Ludwigia repens

J. R. Forster

Fl. Amer. Sept., 6. 1771. (as Ludvigia), name conserved

Common names: Creeping primrose-willow red ludwigia
Synonyms: Isnardia intermedia Small & Alexander I. natans (Elliott) Kuntze I. repens de Candolle I. repens var. rotundata Grisebach Ludwigia fluitans Scheele L. natans Elliott L. natans var. rotundata (Grisebach) Fernald & Griscom L. natans var. stipitata Fernald & Griscom L. repens var. rotundata (Grisebach) M. Gómez L. repens var. stipitata (Fernald & Griscom) Munz
Treatment appears in FNA Volume 10.

Herbs creeping and rooting at nodes, often forming loose mats. Stems prostrate, ascending to suberect at tips, terete, sparsely branched, 30–80 cm, glabrous or, sometimes, minutely strigillose on leaf margins and inflorescence. Leaves opposite; stipules narrowly deltate, 0.05–0.1 × 0.05–0.1 mm; petiole narrowly winged, 0.3–2.3 cm, blade narrowly elliptic to broadly lanceolate-elliptic or suborbiculate, 0.8–4.5 × 0.4–2.7 cm, base attenuate, margins entire or sometimes with hydathodal glands, apex acute or apiculate, rarely obtuse, surfaces lustrous, subglabrous or sparingly to densely papillose strigillose; bracts not much reduced. Inflorescences sometimes few-flowered, erect racemes, flowers paired in leaf axils of prostrate stems; bracteoles attached in opposite pairs to pedicel 1–5 mm proximal to base of ovary, lanceolate to narrowly oblong-lanceolate or sublinear, 1–5(–8) × 0.2–1 mm, apex acute, surfaces sparingly minutely strigillose. Flowers: sepals ascending, light green, ovate deltate to narrowly so, 1.8–5 × 1.5–3.5 mm, margins minutely strigillose, apex acuminate to elongate-acuminate, surfaces subglabrous; petals caducous, oblanceolate to elliptic-oblong, 1.1–3 × 0.4–1.4 mm, base attenuate, apex obtuse, often variable in size and shape in same flower; filaments pale yellow, 0.5–1.5 mm, slightly inflated near base, anthers 0.4–0.9 × 0.3–0.8 mm; pollen shed singly or in tetrads; ovary obconic-cylindric, barely 4-angled to subterete, 2–6 × 2.5–3.5 mm; nectary disc elevated 0.3–0.8 mm on ovary apex, yellow, 1.1–3 mm diam., 4-lobed, glabrous; style pale yellow, 0.6–0.9 mm, glabrous, stigma pale yellow, broadly capitate, 0.3–0.5 × 0.3–0.8 mm, usually not exserted beyond anthers. Capsules elongate-obpyramidal, 4-angled, corners sometimes rounded, 4–10 × 2.5–4 mm, hard-walled, irregularly dehiscent, pedicel 0.1–3 mm. Seeds yellowish brown, ellipsoid, 0.6–0.8 × 0.3–0.5 mm, surface cells transversely elongate. 2n = 48.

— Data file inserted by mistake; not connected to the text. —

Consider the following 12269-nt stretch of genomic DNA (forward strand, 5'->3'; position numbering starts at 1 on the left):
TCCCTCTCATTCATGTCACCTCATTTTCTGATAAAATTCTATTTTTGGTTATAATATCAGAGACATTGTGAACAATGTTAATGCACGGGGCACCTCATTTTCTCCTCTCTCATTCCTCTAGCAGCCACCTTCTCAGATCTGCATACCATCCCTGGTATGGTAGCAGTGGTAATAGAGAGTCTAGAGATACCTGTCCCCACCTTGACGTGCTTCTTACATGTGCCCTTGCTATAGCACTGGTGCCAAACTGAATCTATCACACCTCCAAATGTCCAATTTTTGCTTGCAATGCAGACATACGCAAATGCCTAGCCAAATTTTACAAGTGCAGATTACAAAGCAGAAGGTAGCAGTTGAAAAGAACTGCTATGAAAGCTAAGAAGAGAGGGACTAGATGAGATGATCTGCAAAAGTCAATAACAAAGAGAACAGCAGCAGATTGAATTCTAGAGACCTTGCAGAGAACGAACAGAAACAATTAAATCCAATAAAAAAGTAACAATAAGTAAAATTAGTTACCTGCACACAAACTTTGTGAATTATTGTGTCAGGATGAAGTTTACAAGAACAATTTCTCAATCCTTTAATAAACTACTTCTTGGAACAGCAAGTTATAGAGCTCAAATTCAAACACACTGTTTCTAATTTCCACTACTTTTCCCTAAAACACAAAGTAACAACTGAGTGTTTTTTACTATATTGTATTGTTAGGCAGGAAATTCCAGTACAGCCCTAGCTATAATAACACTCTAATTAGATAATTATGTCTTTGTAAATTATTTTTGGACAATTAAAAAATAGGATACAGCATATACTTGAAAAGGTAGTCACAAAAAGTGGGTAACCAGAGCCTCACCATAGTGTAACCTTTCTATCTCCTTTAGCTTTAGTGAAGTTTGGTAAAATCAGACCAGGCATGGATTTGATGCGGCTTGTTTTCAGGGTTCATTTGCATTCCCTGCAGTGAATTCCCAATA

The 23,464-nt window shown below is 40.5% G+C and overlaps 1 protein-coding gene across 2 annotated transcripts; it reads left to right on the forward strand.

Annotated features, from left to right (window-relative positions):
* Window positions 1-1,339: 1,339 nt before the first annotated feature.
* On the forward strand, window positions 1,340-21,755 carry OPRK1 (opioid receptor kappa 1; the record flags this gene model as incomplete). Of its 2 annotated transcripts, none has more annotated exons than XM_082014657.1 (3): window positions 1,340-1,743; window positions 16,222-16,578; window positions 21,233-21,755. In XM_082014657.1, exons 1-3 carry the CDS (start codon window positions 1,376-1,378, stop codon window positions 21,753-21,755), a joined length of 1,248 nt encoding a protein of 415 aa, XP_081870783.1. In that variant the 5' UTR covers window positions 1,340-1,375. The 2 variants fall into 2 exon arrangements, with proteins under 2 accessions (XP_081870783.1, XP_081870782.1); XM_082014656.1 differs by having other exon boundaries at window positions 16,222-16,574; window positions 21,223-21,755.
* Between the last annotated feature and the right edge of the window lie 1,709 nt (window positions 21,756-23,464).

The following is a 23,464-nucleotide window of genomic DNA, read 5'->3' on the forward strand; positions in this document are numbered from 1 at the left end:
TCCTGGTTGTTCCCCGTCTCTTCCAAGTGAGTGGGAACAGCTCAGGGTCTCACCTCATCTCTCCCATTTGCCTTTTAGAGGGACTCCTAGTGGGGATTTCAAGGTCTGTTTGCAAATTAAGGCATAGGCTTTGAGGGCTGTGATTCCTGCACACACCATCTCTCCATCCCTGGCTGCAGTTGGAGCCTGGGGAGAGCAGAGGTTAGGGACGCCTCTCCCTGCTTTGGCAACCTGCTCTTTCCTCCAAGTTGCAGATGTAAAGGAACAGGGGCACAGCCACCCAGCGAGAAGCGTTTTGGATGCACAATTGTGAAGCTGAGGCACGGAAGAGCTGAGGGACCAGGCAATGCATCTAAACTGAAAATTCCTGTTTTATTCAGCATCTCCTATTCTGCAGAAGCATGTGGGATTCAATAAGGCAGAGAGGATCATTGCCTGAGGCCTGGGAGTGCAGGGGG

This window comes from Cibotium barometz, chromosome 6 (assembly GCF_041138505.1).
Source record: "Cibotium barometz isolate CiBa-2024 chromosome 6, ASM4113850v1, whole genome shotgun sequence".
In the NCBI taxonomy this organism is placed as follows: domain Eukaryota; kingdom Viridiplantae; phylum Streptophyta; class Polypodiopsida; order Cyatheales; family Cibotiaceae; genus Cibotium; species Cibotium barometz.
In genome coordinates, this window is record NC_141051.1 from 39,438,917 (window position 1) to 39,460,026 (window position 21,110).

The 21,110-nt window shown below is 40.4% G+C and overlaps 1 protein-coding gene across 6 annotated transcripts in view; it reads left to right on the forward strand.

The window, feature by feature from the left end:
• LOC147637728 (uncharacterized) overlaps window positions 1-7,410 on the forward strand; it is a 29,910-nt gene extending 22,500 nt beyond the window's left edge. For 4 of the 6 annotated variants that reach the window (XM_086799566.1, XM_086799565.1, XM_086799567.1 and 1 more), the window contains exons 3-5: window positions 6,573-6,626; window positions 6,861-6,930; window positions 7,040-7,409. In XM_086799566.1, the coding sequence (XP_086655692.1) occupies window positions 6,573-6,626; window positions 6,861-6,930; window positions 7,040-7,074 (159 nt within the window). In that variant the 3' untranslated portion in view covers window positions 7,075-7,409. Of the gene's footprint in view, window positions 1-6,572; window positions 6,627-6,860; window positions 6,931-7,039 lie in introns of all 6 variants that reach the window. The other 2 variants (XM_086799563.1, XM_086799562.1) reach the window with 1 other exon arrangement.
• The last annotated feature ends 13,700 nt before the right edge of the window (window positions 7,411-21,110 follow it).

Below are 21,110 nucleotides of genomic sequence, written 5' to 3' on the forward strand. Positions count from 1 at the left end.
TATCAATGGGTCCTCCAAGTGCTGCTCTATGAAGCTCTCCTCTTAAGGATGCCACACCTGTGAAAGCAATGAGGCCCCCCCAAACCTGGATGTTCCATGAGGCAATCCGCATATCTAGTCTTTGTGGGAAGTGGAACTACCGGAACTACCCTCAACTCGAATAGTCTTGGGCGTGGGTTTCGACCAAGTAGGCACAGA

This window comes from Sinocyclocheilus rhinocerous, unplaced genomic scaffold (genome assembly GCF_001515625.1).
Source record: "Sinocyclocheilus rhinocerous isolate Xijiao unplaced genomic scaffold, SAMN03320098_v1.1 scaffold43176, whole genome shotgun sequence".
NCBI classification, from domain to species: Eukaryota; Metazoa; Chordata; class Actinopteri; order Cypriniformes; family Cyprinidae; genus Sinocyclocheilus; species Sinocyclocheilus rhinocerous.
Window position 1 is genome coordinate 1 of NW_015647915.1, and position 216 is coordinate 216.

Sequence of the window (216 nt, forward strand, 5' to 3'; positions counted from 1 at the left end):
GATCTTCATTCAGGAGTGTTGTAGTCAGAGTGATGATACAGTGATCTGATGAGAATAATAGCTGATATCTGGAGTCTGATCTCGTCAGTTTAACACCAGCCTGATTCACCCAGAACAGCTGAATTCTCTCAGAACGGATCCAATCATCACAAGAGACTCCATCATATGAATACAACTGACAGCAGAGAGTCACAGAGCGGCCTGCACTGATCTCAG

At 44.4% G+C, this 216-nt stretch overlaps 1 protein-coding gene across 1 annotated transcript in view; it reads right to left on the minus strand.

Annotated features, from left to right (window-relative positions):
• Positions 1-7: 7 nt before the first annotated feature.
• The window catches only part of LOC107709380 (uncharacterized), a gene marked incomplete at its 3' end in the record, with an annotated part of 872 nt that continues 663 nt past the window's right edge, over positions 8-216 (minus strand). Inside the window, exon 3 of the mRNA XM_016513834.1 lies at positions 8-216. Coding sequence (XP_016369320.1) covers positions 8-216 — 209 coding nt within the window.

Flowers Mar–Nov (year-round). Muddy or damp, sandy edges of pools, lakes, swamps, creeks, and roadside ditches, moist soil in solution pits in limerock and hammock clearings in Florida Everglades, shade or sun; 0–1200[–1600] m; Ala., Ariz., Calif., Fla., Ga., Kans., La., Miss., Nev., N.J., N.Mex., N.C., Okla., Oreg., S.C., Tenn., Tex., Va.; Mexico (Chihuahua, Coahuila, México, Morelos, Nuevo León, Puebla, San Luis Potosí, Sonora); West Indies (Bahamas, Cuba, Hispaniola, Jamaica); Bermuda; introduced in Asia (Bangladesh, Japan).

Ludwigia repens occurs primarily on the Atlantic and Gulf coastal plains of the United States from North Carolina to Texas, with more scattered distribution into west Texas, New Mexico, Oklahoma, and Kansas, and disjunct populations in New Jersey, Tennessee, southern Arizona, Nevada, California, and western Oregon (Marion County); it also occurs in northern and central Mexico and the Caribbean region. In some parts of this wide range it is considered an aquatic weed.

Ludwigia repens is one of the most popular species of Ludwigia used in the aquarium trade; this may help to account for its wide distribution.

Much like the related diploid Ludwigia palustris, the hexaploid L. repens is widespread and morpho­logically variable, and infraspecific taxa have been proposed to describe this variation. Given the tendency of species in sect. Isnardia to hybridize, and the lack of a geographical basis for much of the variation, C. I. Peng (1989) declined to adopt any infraspecific classification, and this treatment follows Peng.

As described in C. I. Peng et al. (2005), Ludwigia repens J. R. Forster was conserved with a new type (the original type selected was from Virginia, where the species does not occur); L. repens Swartz (1797) was a later homonym described from Jamaica and pertains here.

Selected References


Lower Taxa

... more about "Ludwigia repens"
Peter C. Hoch +
J. R. Forster +
Isnardia +
Creeping primrose-willow +  and red ludwigia +
North America +, Mexico +, West Indies +, Central America +, n South America +, e Asia +, introduced in Eurasia +, Africa +, Pacific Islands +  and Australasia. +
Fl. Amer. Sept., +
Isnardia intermedia +, I. natans +, I. repens +, I. repens var. rotundata +, Ludwigia fluitans +, L. natans +, L. natans var. rotundata +, L. natans var. stipitata +, L. repens var. rotundata +  and L. repens var. stipitata +
Ludwigia repens +
Ludwigia sect. Isnardia +
species +